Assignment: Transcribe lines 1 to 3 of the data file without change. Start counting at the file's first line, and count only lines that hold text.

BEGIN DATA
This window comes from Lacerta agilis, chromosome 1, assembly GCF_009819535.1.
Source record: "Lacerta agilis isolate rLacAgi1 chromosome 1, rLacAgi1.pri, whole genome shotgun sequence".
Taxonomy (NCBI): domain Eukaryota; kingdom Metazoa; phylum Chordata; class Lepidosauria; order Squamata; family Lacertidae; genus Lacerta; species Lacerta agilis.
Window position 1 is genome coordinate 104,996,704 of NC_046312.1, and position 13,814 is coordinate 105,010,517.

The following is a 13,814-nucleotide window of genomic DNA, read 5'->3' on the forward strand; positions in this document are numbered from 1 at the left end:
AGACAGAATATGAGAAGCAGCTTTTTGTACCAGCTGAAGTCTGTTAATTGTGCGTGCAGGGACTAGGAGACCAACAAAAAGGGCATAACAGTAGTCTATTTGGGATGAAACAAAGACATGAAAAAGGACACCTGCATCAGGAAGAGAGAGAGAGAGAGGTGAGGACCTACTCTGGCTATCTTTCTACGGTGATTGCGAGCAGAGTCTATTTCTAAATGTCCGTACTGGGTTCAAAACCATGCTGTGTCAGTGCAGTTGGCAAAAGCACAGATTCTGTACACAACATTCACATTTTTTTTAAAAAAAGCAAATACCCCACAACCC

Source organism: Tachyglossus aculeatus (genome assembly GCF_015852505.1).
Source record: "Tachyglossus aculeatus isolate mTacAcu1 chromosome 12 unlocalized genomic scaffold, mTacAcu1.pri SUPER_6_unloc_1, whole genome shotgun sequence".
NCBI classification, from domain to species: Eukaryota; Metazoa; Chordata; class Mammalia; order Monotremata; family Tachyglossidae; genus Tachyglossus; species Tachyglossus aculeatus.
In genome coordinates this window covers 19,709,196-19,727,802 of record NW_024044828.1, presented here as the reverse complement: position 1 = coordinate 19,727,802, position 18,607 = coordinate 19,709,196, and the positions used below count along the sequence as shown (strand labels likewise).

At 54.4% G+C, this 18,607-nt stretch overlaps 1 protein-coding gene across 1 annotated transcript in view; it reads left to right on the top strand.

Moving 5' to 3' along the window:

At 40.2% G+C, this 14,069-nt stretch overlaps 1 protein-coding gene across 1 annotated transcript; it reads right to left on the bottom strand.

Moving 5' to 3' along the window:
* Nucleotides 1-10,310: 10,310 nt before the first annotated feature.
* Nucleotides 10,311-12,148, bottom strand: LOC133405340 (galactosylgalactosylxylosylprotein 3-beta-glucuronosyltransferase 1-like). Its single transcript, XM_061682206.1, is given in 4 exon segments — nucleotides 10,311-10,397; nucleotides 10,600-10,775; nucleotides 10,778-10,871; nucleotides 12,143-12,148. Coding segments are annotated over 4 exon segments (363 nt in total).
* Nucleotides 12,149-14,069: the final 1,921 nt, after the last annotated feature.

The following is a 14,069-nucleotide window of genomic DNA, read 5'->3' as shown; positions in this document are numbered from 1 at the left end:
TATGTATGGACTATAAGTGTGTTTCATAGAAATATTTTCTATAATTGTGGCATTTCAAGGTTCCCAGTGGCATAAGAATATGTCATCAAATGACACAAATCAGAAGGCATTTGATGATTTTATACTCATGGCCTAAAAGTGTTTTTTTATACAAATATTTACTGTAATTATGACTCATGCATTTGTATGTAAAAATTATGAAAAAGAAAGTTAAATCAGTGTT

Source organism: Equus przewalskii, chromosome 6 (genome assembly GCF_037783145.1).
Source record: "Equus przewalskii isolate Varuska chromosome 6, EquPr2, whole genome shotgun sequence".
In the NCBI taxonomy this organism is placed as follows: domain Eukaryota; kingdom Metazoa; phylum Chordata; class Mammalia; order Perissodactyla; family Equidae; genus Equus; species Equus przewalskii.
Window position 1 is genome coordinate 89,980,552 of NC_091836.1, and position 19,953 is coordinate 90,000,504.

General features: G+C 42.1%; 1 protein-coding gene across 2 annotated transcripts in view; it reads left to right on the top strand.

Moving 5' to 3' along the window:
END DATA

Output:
This window comes from Lacerta agilis, chromosome 1, assembly GCF_009819535.1.
Source record: "Lacerta agilis isolate rLacAgi1 chromosome 1, rLacAgi1.pri, whole genome shotgun sequence".
Taxonomy (NCBI): domain Eukaryota; kingdom Metazoa; phylum Chordata; class Lepidosauria; order Squamata; family Lacertidae; genus Lacerta; species Lacerta agilis.